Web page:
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Panasonic, Philips, and Pioneer Set DVD Recording Standards at CES 2002
Posted Mar 1, 2002 Print Version     Page 1of 1
  

March 2002 | Over the years, the Consumer Electronics Show (CES) has frequently served as a sounding board for companies to debate industry formats, try to gain support for their "team," and convince the general buying public that their product is the best of breed. This year did not disappoint as the duel over DVD recording formats raged on. Companies like Panasonic, Pioneer, and Philips have been talking about their writable DVD drives (and the inevitable format conflicts) for years, and the topic has certainly heated up in the past few months, as the long-promised DVD+RW has finally been unleashed on the public. As these industry leaders tried to stake their claim in this market, the debate over DVD-RAM, DVD+RW, and DVD-RW took center stage at CES.

True to its name as a consumer show, CES kept the focus on the consumer side of DVD recording, which means living room, not desktop. A number of set-top DVD recorders were demonstrated at the show, all of them offering editing, thumbnail view navigation, MPEG-2 picture quality, and apparent ease of use among their features. Pioneer was showing off its Elite DVR-7000, which supports the DVD-R/RW format (already approved by the DVD Forum), and has been retailing at $2000 since November 2001. Panasonic was showing its second-generation DMR-E20 recorder, which supports the DVD-RAM and DVD-R formats and is expected to be available in June for $1,500. Philips unveiled the DVDR985, a second-generation recorder, just before CES opened this year. Philips is one of four initial suppliers of drives based on the DVD+R/RW format—the others are HP, Sony, and Ricoh—which, unlike DVD-R/RW and DVD-RAM, are not yet approved by the DVD Forum. (Their groundswell of support comes from the ever-growing DVD+RW Alliance.) Philips' recorder is slated for spring release at a $999 MSRP.

Marc Harmsen, Philips' product marketing manager of DVD recorders, says that although the DVD forum has not yet approved +RW, Philips chose this format because it "offers compatibility without compromise." Harmsen went on to say that +RW has "the highest level of backward compatibility, which offers even greater appeal." Philips plans to launch an aggressive campaign this year aimed at educating consumers on the benefits of the +RW and +R formats. "This is the year Philips wins the format war," Harmsen stated confidently.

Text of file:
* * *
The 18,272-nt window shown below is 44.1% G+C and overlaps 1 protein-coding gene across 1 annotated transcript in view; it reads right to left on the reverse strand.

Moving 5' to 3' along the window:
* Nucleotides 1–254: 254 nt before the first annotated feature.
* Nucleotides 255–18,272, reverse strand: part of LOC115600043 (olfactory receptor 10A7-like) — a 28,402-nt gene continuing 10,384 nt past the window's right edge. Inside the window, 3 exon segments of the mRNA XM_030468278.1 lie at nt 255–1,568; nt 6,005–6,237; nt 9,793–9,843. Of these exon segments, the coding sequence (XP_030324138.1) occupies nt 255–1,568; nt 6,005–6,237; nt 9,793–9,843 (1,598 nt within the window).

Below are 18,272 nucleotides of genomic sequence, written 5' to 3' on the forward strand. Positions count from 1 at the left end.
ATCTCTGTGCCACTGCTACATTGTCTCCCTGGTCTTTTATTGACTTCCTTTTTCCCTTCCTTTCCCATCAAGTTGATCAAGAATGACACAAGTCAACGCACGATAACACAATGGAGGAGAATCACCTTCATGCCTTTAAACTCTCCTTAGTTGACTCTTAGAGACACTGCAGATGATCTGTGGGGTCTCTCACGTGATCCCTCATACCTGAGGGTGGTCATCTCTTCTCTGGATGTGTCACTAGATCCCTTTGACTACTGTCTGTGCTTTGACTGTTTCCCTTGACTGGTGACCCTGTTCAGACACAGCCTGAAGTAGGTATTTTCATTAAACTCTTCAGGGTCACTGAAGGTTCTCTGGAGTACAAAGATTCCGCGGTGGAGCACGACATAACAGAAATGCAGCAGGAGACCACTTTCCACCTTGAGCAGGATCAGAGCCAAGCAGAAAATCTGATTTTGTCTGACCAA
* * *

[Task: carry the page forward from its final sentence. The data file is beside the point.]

CES also featured early demos of the much-hyped blue laser technology that manufacturers say will play an important role in the future of DVD recording. Sony, Philips, and Pioneer all seem to agree that the next key innovation in DVD recording will deliver recorders capable of receiving HD signals. (The first prototype blue laser-based HD DVD decks were showcased at CES 2000.) Pioneer product specialist Rolf Hawkins says, "We expect this technology to become the industry standard." Yet several unresolved issues remain. Pioneer admits that the DVDR Blue prototype they demonstrated at CES required a full cabinet of behind-the-scenes devices to function, but notes that that signifies a slight sleight-of-hand reduction from last year's demo, which required two full cabinets. According to Pioneer, consumers will not be able to purchase a DVD recorder capable of receiving HD signals in the very near future because, as Hawkins says, "Manufactures may still need a couple of years for miniaturization."

As varied as exhibitors, such as Panasonic, Pioneer, and Philips, were in their views on formats and future technologies, the benefits of DVD recording proved to be the unified message at CES this year. Company representatives agreed that manufacturers and the DVD Forum will need time to agree on an industry standard, but they all stressed that the future of DVD recording will be worth the wait.

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